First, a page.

I Love You, as Much as I Love My Dog…

~ To embrace the life of grace, is to embrace the life of Jesus Christ. ~

Some years ago, when our youngest son was about four years old, he told me, “Mommy, I love you and Kuddles the most.”

“Wow! I rank right up there with the dog, do I?” I said it out loud, playfully. Kordan didn’t understand the humour, and nodded. I hugged him, thanked him for loving me that much. My son gave me the highest compliment he could, when he told me that he loves me and the dog the most.


If I had only heard the words, and overlooked his heart, I might have been offended, and concluded he didn’t love me much. By assuming noble intent on his part, I received it as the best he had to offer. Granted, at four he was very innocent, and had no concept of how that could be interpreted, so that helped too.

As I thought back to this, and remembered that moment, my mind started connecting this concept to adult life, and the need to look beyond what we hear, and see. It is important to train our minds to look beyond the words we hear spoken and the behaviours we see, and assume noble intent. To give the benefit of the doubt, and extend grace.

If we could do this as adults, we would be much less likely to get ourselves all bent out of shape, and we would have less broken relationships. We wouldn’t go into conflict resolution with our back against the wall, and determined to vindicate ourselves.

It would allow us to go in, with open hearts and open minds, ready to hear what the other person has to say. We might be wrong about their noble intent, and they might need to take ownership, and apologize because they were trying to hurt us. Or, we might find out that it’s the best they knew how to give, that in their minds they were helping and doing the right thing, with the best of intentions.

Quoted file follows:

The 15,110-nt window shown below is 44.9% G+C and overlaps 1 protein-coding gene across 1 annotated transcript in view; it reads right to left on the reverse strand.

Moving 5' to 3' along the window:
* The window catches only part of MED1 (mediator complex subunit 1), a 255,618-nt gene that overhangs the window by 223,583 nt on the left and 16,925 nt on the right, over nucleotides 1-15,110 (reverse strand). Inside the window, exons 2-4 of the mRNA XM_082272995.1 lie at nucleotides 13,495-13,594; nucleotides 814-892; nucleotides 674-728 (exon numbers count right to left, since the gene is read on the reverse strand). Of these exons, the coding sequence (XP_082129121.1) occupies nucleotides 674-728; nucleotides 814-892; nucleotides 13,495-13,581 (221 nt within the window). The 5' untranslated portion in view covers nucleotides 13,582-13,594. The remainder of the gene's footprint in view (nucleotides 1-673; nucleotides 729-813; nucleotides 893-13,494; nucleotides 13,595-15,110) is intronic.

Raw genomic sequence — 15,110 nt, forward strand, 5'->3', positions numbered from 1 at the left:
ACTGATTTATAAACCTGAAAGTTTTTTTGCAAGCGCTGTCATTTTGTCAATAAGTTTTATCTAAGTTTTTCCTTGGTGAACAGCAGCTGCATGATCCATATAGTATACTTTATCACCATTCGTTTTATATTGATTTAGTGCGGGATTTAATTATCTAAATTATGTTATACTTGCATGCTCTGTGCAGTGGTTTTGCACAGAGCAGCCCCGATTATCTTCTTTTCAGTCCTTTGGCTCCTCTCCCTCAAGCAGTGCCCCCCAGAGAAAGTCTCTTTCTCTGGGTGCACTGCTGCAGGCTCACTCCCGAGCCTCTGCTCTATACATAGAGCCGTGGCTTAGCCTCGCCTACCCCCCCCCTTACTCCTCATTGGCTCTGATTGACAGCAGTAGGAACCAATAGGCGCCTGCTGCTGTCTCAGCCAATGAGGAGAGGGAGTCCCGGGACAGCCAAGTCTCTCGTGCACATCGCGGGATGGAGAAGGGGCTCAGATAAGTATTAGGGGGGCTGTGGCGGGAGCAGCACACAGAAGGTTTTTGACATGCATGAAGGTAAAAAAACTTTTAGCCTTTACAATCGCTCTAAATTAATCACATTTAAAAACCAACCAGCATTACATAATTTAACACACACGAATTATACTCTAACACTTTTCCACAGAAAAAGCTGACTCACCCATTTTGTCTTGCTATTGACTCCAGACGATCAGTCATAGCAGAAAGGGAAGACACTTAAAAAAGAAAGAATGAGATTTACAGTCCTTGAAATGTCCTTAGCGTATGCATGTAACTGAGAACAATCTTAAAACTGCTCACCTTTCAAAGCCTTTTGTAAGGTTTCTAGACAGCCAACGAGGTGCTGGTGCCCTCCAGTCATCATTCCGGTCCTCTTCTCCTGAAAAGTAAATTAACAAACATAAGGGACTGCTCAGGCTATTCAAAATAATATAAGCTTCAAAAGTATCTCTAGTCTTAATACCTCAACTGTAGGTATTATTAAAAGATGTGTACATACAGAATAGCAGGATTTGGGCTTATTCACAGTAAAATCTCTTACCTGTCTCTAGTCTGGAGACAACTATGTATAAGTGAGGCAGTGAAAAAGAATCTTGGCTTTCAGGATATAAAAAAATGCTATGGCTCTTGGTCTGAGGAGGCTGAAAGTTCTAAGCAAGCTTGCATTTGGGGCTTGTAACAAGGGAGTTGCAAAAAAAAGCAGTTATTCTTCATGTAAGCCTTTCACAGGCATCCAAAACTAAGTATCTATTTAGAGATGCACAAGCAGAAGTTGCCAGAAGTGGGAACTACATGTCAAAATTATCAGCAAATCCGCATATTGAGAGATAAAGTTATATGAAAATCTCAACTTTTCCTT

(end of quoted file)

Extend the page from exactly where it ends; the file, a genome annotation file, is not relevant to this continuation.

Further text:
Several hours after I started this blog, yesterday, I spoke with my friend, Dan Utz, from Indiana. The plan was to discuss some options for a conference, and we did, eventually, but not before we had a little ‘church service for two’. Within minutes on the phone, as he shared what God had done in a recent ministry trip, I felt the presence of the Holy Spirit powerfully.

“What is the Kingdom of God?” he asked at one point. He shared of a woman who started the Lovelady Centre, a ministry for women and their children, offering hope and a home, transforming lives.

Now that’s church, I thought to myself. And my spirit resonated with what he said, that is the kingdom of God. People reaching out to the lost and broken, offering the hope of Jesus to those who don’t stand a chance in this world, without someone extending a hand. It’s the same feeling I get when I hear of Shane Claiborne’s ministry, The Simple Way. Not only reaching out to people but, like Jesus–Emmanuel, God with us–to actually dwell among them.

Something resonates deep in my spirit with this way of being the Kingdom of God in the earth. It feels to me as though these individuals have found who they really are, what they were created for, and they choose to live outside of the normalcy of what we have made the Christian faith. In both cases it feels so much like the Jesus Way of doing ministry, and ‘church’.

After Dan told the story, I shared with him a bit of my recent struggle. The short version. (Yes, Dan, believe it or not… it was the short version.) I admitted that I feel, at times, as if we Christians are ineffective in the way we do church. I struggle with that. I really do. And I have for a very long time. Probably for about twenty-five years, two months and one day… starting with the day I became a Christian, in 1987. I have always questioned what ‘church’ is, in our western culture. Not that it’s all bad, but that it seems ineffective, and when I hear Lovelady stories, and The Simple Way stories, something in me says, “Yes! That’s what I’m talking about!”